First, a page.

I've had a Danelectro Nifty Fifty for over 20 years now and recently I hadn't been playing it as much as I used to. I quite enjoy the tone, but only in the first quarter of the gain (dirty/sweet) control's sweep; above that it becomes too fuzzy and fizzy for my taste. I also found the volume (level) control to be VERY sensitive to the slightest movement near its minimum setting which is where I use it most as I am an at-home-only player. So, I looked into making some modifications to make this a more useable and enjoyable amp to play.
The quick summary is I changed the volume pot from linear to logarithmic taper, reduced the maximum gain by changing the value of the gain pot, and changed from symmetrical clipping LEDs to asymmetrical silicon diodes resulting in a more useable amp for my at-home use.
Warning, the following is a MUCH more long-winded explanation of my tinkering:
I replaced the stock 100k linear volume pot with a 100k log pot and this alone did wonders for making the amp more enjoyable at home. I cannot understand why the stock volume pot is a linear taper rather than a logarithmic (audio taper), but I would recommend this change to anyone wanting to use this amp at home. I can now smoothly control the volume from off to a reasonable in-home level without fear that the slightest touch of the volume knob will cause it to become either silent or unacceptably loud.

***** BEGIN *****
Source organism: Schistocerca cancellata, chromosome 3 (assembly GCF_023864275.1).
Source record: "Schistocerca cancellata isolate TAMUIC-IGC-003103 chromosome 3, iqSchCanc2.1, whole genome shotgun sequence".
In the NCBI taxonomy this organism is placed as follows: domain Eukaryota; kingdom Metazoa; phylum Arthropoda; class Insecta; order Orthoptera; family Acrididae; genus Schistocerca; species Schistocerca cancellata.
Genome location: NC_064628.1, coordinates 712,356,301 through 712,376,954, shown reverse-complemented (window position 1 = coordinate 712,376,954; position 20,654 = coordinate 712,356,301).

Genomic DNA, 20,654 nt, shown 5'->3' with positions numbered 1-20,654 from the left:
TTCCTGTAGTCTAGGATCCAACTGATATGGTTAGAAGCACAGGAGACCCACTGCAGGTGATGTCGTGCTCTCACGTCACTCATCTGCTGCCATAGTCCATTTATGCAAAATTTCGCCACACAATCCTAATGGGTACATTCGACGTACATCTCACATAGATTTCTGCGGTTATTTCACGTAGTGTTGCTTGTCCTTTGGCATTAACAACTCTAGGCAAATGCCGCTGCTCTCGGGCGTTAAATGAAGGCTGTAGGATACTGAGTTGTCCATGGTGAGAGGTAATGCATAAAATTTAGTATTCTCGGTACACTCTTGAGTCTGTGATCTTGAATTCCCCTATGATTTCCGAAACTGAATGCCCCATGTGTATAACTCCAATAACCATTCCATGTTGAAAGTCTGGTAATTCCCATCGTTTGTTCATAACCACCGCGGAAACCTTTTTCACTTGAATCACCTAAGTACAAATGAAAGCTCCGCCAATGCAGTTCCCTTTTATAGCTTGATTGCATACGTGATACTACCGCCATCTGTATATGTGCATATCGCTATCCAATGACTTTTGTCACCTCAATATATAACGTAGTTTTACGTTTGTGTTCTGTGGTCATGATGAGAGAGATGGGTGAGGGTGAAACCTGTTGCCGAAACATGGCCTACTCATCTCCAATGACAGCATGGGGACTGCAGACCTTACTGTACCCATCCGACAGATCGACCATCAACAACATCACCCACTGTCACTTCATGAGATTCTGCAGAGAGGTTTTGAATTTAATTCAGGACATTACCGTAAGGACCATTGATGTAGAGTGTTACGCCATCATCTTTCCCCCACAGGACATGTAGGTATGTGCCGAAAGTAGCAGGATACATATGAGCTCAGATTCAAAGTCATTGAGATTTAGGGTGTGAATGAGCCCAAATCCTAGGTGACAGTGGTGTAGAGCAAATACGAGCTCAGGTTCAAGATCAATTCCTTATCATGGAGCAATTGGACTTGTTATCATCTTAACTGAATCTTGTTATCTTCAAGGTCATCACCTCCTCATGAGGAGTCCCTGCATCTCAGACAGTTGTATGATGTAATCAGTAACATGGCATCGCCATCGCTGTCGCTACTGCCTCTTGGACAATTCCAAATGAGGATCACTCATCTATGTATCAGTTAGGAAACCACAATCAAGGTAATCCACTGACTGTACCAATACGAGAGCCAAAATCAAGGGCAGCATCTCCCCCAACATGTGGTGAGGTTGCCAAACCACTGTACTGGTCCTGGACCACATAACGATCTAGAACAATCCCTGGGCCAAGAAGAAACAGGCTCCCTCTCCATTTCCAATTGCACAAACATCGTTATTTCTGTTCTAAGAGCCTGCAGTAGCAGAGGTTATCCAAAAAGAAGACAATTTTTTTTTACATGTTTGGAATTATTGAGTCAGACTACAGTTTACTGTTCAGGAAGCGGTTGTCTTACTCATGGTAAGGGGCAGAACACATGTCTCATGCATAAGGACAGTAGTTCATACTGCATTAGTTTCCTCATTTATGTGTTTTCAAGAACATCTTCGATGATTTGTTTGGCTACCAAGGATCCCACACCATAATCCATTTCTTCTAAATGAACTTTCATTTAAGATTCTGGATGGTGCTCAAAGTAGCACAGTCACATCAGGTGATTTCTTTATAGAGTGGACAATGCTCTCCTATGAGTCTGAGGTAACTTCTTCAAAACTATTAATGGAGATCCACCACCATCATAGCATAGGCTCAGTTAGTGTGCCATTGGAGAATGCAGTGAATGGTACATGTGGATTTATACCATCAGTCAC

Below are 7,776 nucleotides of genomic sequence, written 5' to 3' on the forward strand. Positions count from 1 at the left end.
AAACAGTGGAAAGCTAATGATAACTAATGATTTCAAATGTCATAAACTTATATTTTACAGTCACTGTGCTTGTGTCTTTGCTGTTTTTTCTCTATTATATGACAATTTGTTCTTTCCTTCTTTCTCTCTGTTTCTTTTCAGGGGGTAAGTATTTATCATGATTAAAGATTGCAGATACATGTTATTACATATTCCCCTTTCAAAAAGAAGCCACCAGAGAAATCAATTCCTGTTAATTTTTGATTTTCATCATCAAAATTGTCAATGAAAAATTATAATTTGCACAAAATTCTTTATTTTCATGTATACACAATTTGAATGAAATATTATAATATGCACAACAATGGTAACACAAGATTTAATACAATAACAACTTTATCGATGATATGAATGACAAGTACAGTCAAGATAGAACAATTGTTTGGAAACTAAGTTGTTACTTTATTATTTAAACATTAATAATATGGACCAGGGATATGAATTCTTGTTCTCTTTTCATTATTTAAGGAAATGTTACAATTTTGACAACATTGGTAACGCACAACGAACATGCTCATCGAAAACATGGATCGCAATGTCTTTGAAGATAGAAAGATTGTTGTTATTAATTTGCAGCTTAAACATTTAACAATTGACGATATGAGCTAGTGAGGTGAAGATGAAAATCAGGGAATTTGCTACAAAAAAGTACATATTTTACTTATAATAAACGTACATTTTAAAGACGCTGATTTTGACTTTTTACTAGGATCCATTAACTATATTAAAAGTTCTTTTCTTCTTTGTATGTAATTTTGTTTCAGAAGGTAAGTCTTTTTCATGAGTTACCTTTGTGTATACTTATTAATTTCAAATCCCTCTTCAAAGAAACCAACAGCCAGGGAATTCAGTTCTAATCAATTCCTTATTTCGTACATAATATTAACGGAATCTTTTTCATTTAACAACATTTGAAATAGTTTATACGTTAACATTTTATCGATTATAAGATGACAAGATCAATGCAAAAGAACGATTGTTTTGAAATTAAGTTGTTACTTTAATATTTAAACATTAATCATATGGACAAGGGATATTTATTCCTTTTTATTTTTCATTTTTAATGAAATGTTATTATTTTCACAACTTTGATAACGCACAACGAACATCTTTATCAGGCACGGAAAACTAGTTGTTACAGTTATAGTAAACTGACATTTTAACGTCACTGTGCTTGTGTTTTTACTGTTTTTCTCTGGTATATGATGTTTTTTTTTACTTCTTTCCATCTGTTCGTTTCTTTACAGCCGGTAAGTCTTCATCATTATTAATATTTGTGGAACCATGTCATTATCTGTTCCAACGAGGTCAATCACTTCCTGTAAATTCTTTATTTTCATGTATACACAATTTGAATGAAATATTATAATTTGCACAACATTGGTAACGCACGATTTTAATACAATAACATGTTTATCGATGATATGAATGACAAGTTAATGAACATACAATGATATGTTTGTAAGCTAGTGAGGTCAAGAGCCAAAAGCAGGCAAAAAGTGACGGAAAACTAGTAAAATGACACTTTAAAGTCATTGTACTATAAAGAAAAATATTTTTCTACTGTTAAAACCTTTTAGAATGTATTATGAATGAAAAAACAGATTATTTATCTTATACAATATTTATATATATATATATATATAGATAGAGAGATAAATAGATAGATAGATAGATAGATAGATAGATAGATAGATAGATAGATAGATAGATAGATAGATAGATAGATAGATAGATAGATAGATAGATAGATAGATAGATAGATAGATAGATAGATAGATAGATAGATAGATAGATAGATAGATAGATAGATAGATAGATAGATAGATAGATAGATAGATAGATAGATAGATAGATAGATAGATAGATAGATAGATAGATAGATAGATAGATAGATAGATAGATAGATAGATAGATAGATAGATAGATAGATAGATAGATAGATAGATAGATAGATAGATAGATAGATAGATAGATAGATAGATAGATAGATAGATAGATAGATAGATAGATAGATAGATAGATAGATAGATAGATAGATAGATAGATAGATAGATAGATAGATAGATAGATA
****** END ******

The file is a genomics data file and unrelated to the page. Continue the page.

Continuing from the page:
I then went about making the gain control more useable. I started by creating a schematic of the circuit (attached below) up to the volume control from the board (because I could not find one online) and then modelled the circuit in Micro-Cap to get a better understanding of how the components contribute to the gain and tone. I found that the gain is primarily controlled by the value of the gain pot (VR1) and the values of R3 and R4. I also found that if the sum of VR1 and R3 is kept constant, the overall "tone" (shape of the frequency response plots) and minimum gain do not change while the maximum gain is determined by the value of VR1. This seemed like the right place to start since I only wanted to lower the maximum amount of gain available in order to make more of the knob's sweep useful to me. The stock values are 100k for VR1, and 10k for R3, so I tried using a 10k VR1 pot and a 100k R3. This did keep the overall tone the same as well as the same fully clean character at minimum gain while drastically lowering the breakup at maximum gain. This works fine for me since I only use this amp for clean to cleanish tones.